As an aside, this particular field was full of DRY GRASS, by the way, so I’m not sure how this would have been any safer in the event of a real fire. We also inevitably ended up in the spear grass / burr grass area, and I had a rash for like a week afterwards.
As we were walking, I tripped and almost fell. Jennifer pulled me back up and asked me if I was okay as the other kids taunted (nice trip, KLUTZ!). I thanked her quietly, and readied to move on quietly with the rest of the class, head down so that I could see where I was going. She leaned in and whispered to me, “don’t let the assholes get to you. They’re stupid, anyway.” I almost tripped again and I snickered lightly.
When we got to our spot (in the spear grass, again), I subtlety moved to the back of our group, away from the popular kids and any potential rash causing grass, Jennifer moved with me. I stopped to look at her; she was like nothing I had ever seen outside of a movie. Jennifer wore a purple purse covered with pins and buttons advertising 80’s hair bands like Motley Crüe and Def Leppard. She opened it up to rummage around and I could see the make-up inside. She had MAKE UP–at like 11. She pulled out a small tube of cream and handed it to me.
“here, it’s Benadryl. I get rashes, too.”
I looked up at her, since at my age EVERYONE was taller than me. Her black hair glistened blue in the afternoon sun. I would later find out that she dyed it black. Her natural hair was a darkish brown, but she preferred to have blue-black hair, like her idol, Joan Jett. Jennifer wore eyeliner and mascara, which set off her blue eyes. At our age, none of us had even mastered blush correctly, but she had a perfect cat-eye. Her skin was paler than I had ever seen on a girl with dark hair with a few freckles dotted across her nose. Her lips were stained red with lip gloss, since we weren’t allowed to wear lipstick at school; she looked like she had just eaten a cherry popsicle. She wore the typical jelly bracelets of the 80’s, but hers were all BLACK (not a whiff of neon) along with a studded leather bracelet. And while the rest of us were wearing saddle-shoes or Bass shoes… she wore patent leather Mary Janes with a tiny wedge heel. In a word, she was COOL.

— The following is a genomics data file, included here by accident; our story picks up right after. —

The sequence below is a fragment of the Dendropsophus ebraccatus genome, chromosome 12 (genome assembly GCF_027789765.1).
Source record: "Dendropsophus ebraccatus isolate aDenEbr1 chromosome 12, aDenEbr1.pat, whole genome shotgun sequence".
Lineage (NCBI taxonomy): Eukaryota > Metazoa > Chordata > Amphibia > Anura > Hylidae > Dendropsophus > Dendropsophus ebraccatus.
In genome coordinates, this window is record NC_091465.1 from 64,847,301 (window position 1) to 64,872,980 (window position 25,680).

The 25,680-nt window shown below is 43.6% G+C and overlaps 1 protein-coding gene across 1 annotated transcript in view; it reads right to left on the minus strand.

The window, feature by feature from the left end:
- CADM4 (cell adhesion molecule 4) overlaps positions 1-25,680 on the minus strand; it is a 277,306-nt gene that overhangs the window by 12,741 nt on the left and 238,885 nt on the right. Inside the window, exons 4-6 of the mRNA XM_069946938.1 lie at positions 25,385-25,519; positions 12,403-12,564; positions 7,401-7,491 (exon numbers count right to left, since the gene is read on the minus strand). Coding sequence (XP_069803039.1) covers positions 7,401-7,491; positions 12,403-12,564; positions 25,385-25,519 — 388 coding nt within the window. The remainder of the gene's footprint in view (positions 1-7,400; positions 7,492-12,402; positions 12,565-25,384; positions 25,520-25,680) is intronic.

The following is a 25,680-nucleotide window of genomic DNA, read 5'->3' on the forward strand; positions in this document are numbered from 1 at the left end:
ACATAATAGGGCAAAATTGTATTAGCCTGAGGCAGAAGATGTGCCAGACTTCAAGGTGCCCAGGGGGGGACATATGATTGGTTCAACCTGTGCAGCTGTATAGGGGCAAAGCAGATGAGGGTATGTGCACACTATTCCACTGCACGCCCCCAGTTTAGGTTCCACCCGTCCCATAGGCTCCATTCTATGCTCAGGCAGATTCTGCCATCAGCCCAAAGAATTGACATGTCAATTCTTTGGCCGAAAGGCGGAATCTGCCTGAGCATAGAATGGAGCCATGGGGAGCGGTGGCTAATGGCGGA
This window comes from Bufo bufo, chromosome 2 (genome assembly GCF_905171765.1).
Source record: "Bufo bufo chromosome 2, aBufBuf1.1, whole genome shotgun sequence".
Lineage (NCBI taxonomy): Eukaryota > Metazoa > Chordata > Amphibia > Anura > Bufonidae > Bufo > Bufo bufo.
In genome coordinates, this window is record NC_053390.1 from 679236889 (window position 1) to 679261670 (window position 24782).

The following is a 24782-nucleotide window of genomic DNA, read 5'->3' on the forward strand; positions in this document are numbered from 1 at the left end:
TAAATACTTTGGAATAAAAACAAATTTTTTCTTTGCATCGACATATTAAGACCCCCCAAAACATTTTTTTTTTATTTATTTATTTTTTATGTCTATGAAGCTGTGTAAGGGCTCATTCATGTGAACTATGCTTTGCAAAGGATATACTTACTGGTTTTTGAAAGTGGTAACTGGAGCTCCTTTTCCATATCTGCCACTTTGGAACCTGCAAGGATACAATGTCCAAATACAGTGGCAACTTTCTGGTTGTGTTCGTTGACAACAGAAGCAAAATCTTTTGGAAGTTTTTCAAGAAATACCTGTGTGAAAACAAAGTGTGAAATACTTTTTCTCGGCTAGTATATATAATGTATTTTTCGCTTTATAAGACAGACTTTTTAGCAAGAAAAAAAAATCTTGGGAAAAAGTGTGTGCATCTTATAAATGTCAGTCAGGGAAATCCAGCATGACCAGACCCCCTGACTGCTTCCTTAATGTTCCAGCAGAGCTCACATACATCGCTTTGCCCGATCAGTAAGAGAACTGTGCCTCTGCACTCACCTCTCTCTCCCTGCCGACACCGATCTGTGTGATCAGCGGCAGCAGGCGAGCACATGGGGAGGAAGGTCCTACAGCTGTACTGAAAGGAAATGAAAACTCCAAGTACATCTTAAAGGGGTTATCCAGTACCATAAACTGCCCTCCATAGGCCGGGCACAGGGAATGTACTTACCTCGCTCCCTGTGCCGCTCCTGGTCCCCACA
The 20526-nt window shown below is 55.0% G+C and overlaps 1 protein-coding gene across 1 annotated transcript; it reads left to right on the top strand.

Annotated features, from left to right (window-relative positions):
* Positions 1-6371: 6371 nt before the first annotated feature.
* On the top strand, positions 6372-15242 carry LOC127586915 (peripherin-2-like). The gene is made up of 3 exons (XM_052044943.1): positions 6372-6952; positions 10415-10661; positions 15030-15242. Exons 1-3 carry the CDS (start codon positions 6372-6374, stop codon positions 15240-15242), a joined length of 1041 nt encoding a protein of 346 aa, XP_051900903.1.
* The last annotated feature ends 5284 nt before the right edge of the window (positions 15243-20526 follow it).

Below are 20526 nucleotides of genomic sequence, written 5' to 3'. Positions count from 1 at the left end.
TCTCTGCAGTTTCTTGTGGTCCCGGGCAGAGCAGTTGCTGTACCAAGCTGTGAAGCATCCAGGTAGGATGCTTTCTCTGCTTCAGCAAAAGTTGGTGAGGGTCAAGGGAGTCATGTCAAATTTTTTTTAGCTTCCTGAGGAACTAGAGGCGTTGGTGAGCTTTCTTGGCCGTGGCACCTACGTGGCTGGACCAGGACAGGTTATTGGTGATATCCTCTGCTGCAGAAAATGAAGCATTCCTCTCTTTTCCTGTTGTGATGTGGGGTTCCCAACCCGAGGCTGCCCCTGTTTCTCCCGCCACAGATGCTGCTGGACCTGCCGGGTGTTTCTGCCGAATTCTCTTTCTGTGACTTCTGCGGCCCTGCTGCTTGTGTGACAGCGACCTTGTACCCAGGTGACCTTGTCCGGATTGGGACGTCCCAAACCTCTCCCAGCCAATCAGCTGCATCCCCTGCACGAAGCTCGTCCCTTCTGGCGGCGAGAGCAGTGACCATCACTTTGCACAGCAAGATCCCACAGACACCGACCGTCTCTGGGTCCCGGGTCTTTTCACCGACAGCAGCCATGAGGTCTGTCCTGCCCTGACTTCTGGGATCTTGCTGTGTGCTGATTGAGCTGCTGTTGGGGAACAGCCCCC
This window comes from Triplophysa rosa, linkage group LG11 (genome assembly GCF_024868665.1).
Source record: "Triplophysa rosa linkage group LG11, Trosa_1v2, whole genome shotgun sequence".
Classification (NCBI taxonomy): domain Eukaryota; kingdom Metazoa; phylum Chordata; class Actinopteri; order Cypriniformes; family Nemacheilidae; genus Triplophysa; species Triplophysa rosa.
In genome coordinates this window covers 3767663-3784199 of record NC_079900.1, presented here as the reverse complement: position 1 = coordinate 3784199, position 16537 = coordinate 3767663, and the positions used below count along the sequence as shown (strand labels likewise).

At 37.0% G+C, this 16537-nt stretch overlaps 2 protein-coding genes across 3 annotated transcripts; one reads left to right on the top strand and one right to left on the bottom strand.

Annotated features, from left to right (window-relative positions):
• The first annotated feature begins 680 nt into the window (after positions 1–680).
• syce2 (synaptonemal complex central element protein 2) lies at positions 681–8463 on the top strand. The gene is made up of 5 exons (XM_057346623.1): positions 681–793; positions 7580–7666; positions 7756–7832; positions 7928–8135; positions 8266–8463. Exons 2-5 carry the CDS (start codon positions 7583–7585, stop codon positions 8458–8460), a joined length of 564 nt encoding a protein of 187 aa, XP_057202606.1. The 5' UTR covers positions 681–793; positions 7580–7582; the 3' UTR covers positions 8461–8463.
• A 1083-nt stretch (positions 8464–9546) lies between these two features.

She leaned in slightly so I could hear her better.
“I’ve been in school with these bitches for the last 5 years.”
I gasped. She was cussing! Within earshot of the nuns!
“But I’ll tell you something…”
I leaned in a little closer.
“Shannon once peed her pants in front of everyone in Kindergarten. So don’t sweat her giving you any shit.”